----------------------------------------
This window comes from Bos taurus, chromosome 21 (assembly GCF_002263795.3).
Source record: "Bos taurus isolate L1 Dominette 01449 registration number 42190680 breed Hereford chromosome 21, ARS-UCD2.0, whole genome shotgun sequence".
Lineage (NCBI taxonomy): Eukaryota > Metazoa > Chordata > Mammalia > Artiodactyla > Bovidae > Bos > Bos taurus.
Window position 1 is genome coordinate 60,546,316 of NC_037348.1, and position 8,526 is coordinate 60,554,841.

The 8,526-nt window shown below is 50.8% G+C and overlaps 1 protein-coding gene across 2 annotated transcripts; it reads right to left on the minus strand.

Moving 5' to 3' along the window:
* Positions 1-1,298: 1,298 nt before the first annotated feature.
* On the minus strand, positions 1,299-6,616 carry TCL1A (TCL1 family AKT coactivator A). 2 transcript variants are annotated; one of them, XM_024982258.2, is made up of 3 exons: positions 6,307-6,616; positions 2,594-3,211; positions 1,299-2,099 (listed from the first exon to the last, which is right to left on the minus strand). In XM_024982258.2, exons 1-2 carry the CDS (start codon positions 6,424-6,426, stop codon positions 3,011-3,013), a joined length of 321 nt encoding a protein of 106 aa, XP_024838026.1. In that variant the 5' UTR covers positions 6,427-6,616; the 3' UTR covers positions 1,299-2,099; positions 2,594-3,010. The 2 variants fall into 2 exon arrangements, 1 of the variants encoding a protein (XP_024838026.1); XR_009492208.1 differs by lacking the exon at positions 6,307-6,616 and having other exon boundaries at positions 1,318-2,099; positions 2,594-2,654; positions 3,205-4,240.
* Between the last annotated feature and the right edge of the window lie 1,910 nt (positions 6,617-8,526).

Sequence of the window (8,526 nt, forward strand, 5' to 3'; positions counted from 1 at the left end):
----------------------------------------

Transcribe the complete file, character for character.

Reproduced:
This window comes from Bos taurus, chromosome 21 (assembly GCF_002263795.3).
Source record: "Bos taurus isolate L1 Dominette 01449 registration number 42190680 breed Hereford chromosome 21, ARS-UCD2.0, whole genome shotgun sequence".
Lineage (NCBI taxonomy): Eukaryota > Metazoa > Chordata > Mammalia > Artiodactyla > Bovidae > Bos > Bos taurus.
Window position 1 is genome coordinate 60,546,316 of NC_037348.1, and position 8,526 is coordinate 60,554,841.

The 8,526-nt window shown below is 50.8% G+C and overlaps 1 protein-coding gene across 2 annotated transcripts; it reads right to left on the minus strand.

Moving 5' to 3' along the window:
* Positions 1-1,298: 1,298 nt before the first annotated feature.
* On the minus strand, positions 1,299-6,616 carry TCL1A (TCL1 family AKT coactivator A). 2 transcript variants are annotated; one of them, XM_024982258.2, is made up of 3 exons: positions 6,307-6,616; positions 2,594-3,211; positions 1,299-2,099 (listed from the first exon to the last, which is right to left on the minus strand). In XM_024982258.2, exons 1-2 carry the CDS (start codon positions 6,424-6,426, stop codon positions 3,011-3,013), a joined length of 321 nt encoding a protein of 106 aa, XP_024838026.1. In that variant the 5' UTR covers positions 6,427-6,616; the 3' UTR covers positions 1,299-2,099; positions 2,594-3,010. The 2 variants fall into 2 exon arrangements, 1 of the variants encoding a protein (XP_024838026.1); XR_009492208.1 differs by lacking the exon at positions 6,307-6,616 and having other exon boundaries at positions 1,318-2,099; positions 2,594-2,654; positions 3,205-4,240.
* Between the last annotated feature and the right edge of the window lie 1,910 nt (positions 6,617-8,526).

Sequence of the window (8,526 nt, forward strand, 5' to 3'; positions counted from 1 at the left end):